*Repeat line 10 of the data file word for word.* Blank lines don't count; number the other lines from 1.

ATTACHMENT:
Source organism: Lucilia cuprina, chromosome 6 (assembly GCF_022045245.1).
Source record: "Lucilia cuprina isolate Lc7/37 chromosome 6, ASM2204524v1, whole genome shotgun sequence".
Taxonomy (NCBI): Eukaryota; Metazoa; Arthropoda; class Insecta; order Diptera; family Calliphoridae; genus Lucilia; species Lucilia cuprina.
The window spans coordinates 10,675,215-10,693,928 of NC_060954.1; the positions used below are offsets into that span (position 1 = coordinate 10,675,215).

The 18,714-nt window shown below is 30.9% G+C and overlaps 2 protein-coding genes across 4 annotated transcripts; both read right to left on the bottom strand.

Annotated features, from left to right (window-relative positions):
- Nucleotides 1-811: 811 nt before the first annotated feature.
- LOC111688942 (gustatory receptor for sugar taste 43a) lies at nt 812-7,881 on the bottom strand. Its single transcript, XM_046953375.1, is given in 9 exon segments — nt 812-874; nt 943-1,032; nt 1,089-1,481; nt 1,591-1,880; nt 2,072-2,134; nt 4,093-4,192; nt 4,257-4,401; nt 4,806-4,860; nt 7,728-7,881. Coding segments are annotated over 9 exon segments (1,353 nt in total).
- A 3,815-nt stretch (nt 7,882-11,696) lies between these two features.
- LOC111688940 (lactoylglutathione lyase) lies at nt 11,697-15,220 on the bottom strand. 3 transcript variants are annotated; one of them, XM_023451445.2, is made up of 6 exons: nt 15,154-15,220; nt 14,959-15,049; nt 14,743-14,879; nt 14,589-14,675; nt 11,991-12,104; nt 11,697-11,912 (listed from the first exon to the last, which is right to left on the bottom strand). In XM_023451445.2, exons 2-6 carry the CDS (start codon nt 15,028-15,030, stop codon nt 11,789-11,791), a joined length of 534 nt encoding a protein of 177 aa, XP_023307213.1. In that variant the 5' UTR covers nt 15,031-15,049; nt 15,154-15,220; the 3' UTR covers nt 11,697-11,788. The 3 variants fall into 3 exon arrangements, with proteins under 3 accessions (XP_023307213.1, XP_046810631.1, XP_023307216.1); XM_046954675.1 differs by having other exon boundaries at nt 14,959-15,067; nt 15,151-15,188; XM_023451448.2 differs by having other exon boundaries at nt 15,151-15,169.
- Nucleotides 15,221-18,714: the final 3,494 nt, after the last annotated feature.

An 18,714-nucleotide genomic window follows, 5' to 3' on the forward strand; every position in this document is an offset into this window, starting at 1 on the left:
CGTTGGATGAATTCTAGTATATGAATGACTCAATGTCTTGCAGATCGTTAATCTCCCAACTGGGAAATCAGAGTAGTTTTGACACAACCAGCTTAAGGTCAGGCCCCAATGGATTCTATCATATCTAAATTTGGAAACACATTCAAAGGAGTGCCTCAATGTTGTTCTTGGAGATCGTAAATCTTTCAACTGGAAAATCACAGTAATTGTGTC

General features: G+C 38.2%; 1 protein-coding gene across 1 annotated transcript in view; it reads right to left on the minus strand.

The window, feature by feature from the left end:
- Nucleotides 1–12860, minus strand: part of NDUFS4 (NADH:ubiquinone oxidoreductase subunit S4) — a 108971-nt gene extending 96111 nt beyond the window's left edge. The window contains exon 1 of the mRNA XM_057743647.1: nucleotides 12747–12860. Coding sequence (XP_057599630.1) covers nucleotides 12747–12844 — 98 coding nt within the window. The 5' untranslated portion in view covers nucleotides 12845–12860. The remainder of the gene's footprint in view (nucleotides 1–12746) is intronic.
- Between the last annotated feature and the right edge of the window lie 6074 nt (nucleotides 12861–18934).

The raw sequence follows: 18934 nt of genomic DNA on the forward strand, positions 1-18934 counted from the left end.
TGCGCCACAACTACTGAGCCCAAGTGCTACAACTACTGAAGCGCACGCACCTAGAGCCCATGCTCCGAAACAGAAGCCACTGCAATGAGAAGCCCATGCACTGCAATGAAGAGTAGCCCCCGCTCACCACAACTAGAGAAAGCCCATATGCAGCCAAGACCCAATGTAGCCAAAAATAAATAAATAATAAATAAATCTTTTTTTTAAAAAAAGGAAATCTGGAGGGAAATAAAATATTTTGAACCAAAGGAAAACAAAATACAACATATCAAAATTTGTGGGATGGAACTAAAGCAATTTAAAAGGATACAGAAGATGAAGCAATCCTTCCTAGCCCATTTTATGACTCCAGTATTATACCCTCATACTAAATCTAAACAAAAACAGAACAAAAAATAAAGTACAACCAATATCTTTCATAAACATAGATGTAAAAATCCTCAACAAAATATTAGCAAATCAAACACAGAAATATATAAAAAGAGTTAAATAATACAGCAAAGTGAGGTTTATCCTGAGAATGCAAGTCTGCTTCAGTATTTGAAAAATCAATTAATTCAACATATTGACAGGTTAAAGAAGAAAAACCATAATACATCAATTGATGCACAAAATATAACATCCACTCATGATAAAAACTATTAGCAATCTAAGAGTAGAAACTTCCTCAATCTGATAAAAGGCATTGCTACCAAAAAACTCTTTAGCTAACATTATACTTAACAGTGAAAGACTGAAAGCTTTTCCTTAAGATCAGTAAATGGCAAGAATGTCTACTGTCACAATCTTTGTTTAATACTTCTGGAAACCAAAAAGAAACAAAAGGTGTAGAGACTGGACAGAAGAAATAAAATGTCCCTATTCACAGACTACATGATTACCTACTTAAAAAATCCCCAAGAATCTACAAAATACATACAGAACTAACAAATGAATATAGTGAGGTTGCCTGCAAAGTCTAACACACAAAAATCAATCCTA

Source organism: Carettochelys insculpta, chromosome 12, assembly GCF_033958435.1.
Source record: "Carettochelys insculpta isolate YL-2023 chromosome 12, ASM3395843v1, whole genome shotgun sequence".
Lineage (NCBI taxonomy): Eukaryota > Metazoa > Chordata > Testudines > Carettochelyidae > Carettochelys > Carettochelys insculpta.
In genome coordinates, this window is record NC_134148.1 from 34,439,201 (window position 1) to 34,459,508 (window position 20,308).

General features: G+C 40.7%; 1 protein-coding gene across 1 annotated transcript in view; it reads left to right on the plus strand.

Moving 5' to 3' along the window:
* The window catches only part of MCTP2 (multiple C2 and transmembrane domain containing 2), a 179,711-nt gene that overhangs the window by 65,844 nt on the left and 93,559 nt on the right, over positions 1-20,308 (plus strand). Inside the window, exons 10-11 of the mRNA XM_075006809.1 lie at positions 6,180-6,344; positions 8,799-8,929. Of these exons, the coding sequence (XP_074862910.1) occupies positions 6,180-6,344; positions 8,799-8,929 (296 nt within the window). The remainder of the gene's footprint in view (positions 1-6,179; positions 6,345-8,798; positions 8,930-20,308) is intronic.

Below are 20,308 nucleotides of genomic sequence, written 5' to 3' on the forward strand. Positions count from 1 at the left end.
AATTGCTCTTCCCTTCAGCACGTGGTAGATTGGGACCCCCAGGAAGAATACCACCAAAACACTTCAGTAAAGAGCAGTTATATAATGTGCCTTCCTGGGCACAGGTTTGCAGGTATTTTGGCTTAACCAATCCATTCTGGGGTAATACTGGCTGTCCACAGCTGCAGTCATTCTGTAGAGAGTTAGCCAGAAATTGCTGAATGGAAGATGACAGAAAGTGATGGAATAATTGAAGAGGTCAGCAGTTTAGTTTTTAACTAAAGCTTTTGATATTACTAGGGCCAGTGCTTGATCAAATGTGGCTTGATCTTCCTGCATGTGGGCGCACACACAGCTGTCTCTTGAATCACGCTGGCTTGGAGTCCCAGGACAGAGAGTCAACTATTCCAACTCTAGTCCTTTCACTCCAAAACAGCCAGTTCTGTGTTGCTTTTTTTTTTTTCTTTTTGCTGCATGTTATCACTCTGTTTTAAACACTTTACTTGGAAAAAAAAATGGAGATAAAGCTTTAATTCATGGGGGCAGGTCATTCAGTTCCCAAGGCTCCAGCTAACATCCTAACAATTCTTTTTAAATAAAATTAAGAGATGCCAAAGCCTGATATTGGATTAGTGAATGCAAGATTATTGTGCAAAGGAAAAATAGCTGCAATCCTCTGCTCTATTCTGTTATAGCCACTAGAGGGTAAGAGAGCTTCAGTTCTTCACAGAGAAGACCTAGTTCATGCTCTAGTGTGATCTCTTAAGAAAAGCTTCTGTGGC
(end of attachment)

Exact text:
- LOC111688940 (lactoylglutathione lyase) lies at nt 11,697-15,220 on the bottom strand. 3 transcript variants are annotated; one of them, XM_023451445.2, is made up of 6 exons: nt 15,154-15,220; nt 14,959-15,049; nt 14,743-14,879; nt 14,589-14,675; nt 11,991-12,104; nt 11,697-11,912 (listed from the first exon to the last, which is right to left on the bottom strand). In XM_023451445.2, exons 2-6 carry the CDS (start codon nt 15,028-15,030, stop codon nt 11,789-11,791), a joined length of 534 nt encoding a protein of 177 aa, XP_023307213.1. In that variant the 5' UTR covers nt 15,031-15,049; nt 15,154-15,220; the 3' UTR covers nt 11,697-11,788. The 3 variants fall into 3 exon arrangements, with proteins under 3 accessions (XP_023307213.1, XP_046810631.1, XP_023307216.1); XM_046954675.1 differs by having other exon boundaries at nt 14,959-15,067; nt 15,151-15,188; XM_023451448.2 differs by having other exon boundaries at nt 15,151-15,169.